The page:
Louise: Traveling to see each other was the highlight of every quarter. You keep your head down and work hard for three months and then not only do you get to catch up with your #1, but you travel somewhere cool and get to do some cool shit!


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DON’T: Have one person do all the traveling.

Louise: We'd meet somewhere cool, and rotate who flew to which hemisphere. And we each paid for our own flights – this isn't the 1960s. It's not cheap flying to the other side of the world so often, but since we took turns who flew, it softened the blow a bit. I'm sure QANTAS (Australian Airline) was loving all this travel. We hit Silver status by the end of it.

Mike: It also depended on what we could afford, what was easier at the time.


DO: Trust and have faith in each other.

Mike: We took a stoic approach. Very pragmatic. “If it works, it works. If it doesn’t, it doesn’t.” We were honest with each other throughout the process.

Louise: Communication is key. We established a lot of trust before we went our separate ways, and gained an understanding of our different communication styles. I truly think you need this solid base before you go long distance and switch up the dynamic of your relationship. Neither of us was ever sitting at home alone stalking the other's Instagram and feeling lonely.

Mike: There was a ton of trust there. If it made me jealous to see her going out and having a good time on social media, we probably wouldn’t have worked out.


DON’T: Hold on to negative feelings.

Mike: Most of the time, if one of you is upset, it’s less someone’s fault than frustration with circumstances. You have to remind yourself to relax. “This too shall pass.” It’s easy to get frustrated with each other and let it simmer. You have to let it go. Because simmering issues can explode dramatically. Way out of proportion to reality.


DO: Introduce each other to the important people in your lives.

Louise: Some people thought I was crazy, but once everyone met Mike they understood. The issue now is that my family likes Mike more than they like me.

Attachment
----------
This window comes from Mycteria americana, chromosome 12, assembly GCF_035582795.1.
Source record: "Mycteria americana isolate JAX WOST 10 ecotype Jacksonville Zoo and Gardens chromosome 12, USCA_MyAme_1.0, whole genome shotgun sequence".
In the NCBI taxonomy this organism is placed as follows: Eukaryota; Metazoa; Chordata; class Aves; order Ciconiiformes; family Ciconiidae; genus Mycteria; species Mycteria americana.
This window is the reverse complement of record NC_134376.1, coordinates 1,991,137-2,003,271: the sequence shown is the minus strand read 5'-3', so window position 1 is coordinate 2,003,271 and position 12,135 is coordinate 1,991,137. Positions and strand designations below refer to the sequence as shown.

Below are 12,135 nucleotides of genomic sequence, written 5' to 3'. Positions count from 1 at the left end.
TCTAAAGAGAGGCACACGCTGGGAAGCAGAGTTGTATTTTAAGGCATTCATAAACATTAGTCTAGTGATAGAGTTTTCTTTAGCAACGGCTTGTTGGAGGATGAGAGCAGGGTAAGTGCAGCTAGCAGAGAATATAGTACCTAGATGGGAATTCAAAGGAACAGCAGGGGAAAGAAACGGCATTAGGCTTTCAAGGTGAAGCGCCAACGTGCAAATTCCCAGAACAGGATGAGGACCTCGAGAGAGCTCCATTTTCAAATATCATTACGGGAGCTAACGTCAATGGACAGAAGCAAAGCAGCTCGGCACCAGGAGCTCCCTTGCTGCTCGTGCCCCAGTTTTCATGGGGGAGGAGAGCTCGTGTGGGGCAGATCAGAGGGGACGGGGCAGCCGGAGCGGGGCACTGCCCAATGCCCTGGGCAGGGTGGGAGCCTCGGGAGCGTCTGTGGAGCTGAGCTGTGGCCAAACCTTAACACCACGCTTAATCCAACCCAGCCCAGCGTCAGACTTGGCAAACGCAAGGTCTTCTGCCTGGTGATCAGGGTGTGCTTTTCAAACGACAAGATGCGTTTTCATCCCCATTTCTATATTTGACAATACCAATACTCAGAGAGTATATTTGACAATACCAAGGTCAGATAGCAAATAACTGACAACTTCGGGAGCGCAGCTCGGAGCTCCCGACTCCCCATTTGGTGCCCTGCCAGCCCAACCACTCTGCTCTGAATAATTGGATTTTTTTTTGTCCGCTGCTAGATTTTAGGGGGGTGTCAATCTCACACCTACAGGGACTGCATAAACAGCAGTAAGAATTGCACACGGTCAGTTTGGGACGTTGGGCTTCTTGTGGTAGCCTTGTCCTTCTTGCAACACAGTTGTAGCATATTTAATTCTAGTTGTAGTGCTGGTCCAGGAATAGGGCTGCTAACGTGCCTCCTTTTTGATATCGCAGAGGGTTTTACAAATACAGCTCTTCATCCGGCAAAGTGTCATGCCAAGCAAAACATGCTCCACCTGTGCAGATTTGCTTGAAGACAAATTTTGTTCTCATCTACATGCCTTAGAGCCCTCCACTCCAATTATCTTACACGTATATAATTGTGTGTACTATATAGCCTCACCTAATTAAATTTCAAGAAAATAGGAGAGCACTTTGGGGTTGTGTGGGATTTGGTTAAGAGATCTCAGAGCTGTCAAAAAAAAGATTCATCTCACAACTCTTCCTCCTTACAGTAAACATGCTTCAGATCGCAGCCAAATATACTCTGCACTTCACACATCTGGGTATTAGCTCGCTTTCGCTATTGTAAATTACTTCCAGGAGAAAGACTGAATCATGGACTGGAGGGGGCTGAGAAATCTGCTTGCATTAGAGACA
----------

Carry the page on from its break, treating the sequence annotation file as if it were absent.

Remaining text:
Mike: My parents met Louise right away, which helped a lot. They loved her.


DON’T: Do any of this if you’re not sure about your feelings.

Louise: It's not easy. Don't get yourself into this situation unless you’re positive they‘re worth it. Make sure you both set your expectations upfront and prioritize communication.


DO: Appreciate that there are some pluses.

Louise: It can be nice to have that independence. You can do what you want, when you want. You get to be selfish!

Mike: The distance helped us realize we could trust each other. And since we were only together 2 weeks at a time, we packed in hundreds of dates in that time. Every moment felt like a movie. Traveling has always been an important part of our relationship. Today we travel as much as we can, because it’s one way we feel really connected.


Send money internationally for less

Sending money to other countries often comes with high fees, especially if you use your bank.

You can avoid this by using TransferWise. Each transfer is quick to set up, and usually much cheaper and faster than it would be with a bank.

Sign up for your free account and see how much you could save.

TransferWise is the smart, new way to send money abroad.

Find out more